Saturday, October 22, 2011

I gave a letter to the postman … but not recently

The personal letter – you know, the paper kind – has been in ill health for a long time. It caught a nagging cough with the advent of affordable long distance. It really started wheezing when everybody got email accounts. Now it’s nearly flat-lined because of social media.

I can’t remember the last time I found a real letter among the bills, catalogs, magazines and junk mail. Apparently I’m not alone. The Post Office says the average household receives personal mail – a greeting card with a note, for example – every two months.

Thank goodness for Hallmark. I treasure the cards I receive from family and friends and tuck many of those with personal messages away in a shoebox that is now overflowing. I especially cherish the cards from my grandkids. The birthday, Father’s Day and thank you cards they send tell a unique story that begins with a few scribbles, moves to little drawings and proudly printed names, and continues to fully formed thoughts and complex sentences that reveal the remarkable little people they have become.

I write quick notes to clients, jot a few lines in greeting cards and occasionally type, print and mail a short letter to my octogenarian father, who is not exactly cruising down the information superhighway. (He’s a retired postal employee, but I’m sure that’s just a coincidence.) The rest of my written correspondence is electronic.

My mother made me a scrapbook containing dozens of letters she had written her mother when I was an infant and toddler. My grandmother saved all of my mom’s weekly letters, perhaps in a shoebox. They are sweet, mundane and provide both an otherwise unavailable snapshot of my childhood and priceless insight into the person who was my 20-year-old mother.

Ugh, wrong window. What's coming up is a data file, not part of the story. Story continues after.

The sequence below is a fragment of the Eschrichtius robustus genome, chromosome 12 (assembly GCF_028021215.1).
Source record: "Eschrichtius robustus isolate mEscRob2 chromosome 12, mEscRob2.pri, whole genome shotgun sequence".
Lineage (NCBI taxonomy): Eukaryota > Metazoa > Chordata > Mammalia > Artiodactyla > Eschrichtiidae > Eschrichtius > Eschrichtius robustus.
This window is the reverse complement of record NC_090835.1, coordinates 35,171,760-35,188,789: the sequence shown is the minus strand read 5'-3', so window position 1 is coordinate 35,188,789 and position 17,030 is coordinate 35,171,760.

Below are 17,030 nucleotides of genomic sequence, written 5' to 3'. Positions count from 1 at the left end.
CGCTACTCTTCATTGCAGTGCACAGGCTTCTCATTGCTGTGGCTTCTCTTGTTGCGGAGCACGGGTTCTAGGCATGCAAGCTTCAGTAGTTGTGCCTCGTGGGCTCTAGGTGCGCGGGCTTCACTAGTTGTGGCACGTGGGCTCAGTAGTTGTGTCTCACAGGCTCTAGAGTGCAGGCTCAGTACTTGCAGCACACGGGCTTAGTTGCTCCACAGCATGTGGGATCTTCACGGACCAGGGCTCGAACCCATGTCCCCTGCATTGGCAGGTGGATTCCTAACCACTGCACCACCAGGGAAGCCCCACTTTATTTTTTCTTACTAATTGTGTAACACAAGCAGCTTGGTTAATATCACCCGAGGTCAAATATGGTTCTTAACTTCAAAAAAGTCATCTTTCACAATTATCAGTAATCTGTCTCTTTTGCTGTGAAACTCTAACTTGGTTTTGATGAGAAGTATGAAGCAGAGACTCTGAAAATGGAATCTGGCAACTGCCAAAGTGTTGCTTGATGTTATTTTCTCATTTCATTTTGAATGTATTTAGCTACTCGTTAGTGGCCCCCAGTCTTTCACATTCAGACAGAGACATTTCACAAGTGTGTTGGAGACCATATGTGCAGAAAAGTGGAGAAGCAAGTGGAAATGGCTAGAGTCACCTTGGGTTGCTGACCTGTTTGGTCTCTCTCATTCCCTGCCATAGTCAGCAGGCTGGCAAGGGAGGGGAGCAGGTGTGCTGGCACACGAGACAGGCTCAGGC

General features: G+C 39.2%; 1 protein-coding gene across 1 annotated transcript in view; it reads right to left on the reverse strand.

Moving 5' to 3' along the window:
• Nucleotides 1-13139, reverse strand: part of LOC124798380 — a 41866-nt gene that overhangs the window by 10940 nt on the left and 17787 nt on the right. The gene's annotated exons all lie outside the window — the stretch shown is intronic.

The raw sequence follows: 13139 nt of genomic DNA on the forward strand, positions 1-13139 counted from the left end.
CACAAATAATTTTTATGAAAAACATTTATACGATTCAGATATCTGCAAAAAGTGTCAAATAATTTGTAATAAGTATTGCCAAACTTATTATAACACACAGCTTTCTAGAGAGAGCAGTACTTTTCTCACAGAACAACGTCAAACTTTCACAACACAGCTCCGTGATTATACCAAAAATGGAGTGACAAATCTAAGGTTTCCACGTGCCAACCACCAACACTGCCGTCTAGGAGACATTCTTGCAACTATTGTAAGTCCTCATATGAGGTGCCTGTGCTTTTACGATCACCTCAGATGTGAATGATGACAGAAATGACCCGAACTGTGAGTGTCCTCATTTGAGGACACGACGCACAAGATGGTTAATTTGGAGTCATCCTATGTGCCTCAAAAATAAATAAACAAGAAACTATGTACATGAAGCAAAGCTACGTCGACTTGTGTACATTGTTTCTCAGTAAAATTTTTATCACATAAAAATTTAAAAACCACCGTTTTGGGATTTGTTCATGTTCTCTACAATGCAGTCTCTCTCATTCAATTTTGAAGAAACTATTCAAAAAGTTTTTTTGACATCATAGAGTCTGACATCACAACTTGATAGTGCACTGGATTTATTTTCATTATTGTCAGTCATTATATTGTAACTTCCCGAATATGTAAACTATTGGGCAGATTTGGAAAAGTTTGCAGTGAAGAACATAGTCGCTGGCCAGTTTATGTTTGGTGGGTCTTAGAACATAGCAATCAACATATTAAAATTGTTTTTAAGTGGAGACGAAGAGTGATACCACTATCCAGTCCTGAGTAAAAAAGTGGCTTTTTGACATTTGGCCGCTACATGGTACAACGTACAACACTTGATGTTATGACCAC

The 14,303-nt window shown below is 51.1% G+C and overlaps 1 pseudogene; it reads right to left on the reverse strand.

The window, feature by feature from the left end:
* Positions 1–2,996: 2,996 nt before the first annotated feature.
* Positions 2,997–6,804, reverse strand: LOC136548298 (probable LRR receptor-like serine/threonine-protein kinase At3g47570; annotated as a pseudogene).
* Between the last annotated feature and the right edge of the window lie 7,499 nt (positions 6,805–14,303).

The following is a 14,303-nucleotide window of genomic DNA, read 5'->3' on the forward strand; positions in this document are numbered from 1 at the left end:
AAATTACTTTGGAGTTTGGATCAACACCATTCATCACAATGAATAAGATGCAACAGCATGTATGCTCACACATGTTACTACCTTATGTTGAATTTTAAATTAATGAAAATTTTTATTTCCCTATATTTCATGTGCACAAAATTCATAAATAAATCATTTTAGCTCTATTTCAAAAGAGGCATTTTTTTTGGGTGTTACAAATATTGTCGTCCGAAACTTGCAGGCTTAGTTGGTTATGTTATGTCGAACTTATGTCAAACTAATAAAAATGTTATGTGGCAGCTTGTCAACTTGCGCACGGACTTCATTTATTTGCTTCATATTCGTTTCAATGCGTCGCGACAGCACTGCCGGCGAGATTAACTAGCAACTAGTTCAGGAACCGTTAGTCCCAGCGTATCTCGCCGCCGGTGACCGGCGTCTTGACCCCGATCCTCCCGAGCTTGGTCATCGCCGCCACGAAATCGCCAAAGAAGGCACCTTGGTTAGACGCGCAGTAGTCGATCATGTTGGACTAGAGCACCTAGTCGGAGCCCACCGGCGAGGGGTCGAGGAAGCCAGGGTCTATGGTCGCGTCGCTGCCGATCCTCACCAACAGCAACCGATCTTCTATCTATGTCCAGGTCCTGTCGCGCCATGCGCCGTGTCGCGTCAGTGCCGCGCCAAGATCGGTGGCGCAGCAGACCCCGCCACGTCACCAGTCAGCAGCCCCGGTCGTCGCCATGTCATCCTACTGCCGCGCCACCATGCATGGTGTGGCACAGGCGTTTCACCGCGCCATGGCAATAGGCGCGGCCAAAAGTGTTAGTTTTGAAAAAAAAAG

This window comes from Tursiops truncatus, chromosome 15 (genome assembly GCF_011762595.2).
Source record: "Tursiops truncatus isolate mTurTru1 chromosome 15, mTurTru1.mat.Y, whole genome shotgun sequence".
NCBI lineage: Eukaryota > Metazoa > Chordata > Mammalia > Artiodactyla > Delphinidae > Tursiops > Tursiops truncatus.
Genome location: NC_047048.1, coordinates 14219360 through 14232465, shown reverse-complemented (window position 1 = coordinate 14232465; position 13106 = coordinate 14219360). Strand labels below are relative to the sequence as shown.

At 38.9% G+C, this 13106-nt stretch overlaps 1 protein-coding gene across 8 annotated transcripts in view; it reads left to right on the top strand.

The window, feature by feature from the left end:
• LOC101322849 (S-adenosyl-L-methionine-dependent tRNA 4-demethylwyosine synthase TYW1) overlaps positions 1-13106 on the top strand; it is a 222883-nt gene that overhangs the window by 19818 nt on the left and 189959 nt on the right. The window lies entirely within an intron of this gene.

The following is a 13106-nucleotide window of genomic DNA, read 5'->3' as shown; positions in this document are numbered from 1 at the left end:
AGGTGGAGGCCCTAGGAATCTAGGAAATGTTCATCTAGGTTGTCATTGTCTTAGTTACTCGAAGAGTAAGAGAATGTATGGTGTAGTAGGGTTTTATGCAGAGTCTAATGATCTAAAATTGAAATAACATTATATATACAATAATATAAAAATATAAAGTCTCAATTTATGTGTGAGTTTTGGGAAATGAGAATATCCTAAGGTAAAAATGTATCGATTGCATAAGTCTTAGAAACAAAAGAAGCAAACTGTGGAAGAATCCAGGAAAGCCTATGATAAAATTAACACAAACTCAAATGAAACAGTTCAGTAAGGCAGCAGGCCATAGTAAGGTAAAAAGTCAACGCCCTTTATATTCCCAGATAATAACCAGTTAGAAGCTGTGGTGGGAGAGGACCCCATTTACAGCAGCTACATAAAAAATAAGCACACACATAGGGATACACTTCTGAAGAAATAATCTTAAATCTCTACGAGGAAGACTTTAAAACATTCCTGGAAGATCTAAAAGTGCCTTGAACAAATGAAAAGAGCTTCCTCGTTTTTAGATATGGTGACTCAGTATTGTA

When my son was in the Navy, I made sure to write him at least weekly, because I remember what it was like not to hear the mail clerk call my name. Though, I must confess that the opposite was usually true in my case. I was a newlywed in basic training and received several letters most days, much to the envy of the other well-shorn guys in my flight.

Email is fast, efficient and always available. Social media lets you correspond simultaneously with hundreds, thousands or even millions of people (if you’re Lady Gaga). Even though IT professionals and convicted inside traders will attest that email has a long electronic tail that is pretty hard to erase, I don’t know anyone who saves even their most memorable emails in a real (or virtual) shoebox. Too bad.

Saturday, October 15, 2011

If you say “f**k” when your shoelace breaks, what do you say when your tire blows on the freeway?

I was raised by a mother for whom OMG means “oh my gosh” and a father who once sent the backseat into a giggling state by calling a coworker a “horse’s rear end.” Their good example didn’t take. I played team sports, served in the military and lived in New Jersey. So I know my way around an expletive.

The same example was not set by the father in the classic “A Christmas Story,” who grownup Ralphie described this way: “He worked in profanity the way other artists might work in oils or clay. It was his true medium; a master.”

I do regret that the best curse words have lost their power to shock. The South Park kids said “shit” 162 times on a recent episode – and that’s basic cable. Keep your ears open as you walk along a city street, shop the mall or sit in a restaurant and count the number of times you hear one of George Carlin’s seven words. Not in mixed company? Forget it. Pardon my French? So passé.

The preschool teacher told the kids that “stupid” was a bad word. That was three years ago. To this day, granddaughter Ava will stare daggers through me if I call a movie stupid, but go right on coloring if I happen to let the f-bomb slip during a ballgame.

The n-word still shocks me. Last winter my son and I attended a Phoenix Suns game and sat near a group of young African American men. Some sat in the row behind us, some in the row in front of us, but they were all together. The n-word word was clearly part of their everyday vocabularies and, yes, I know the “rule” that says minority groups can use certain words to describe themselves but that doesn’t give the rest of us the right to use them. Still, I was glad that my grandchildren weren’t there to hear the casual use of that offensive word.

“I know a really bad word and it starts with an ‘F,’” five-year old granddaughter Sophie recently told her mother. “That’s a very bad word that you must never say,” Amy told her. “In fact that’s the worst bad word of all.” “Oh,” said Sophie, “I thought the worst word was ‘noodlehead.’”

I’ve been trying to curb my swearing around the grandkids, with people I’ve just met and in general. But sometimes it’s pretty darn hard. See Mom? I’m trying!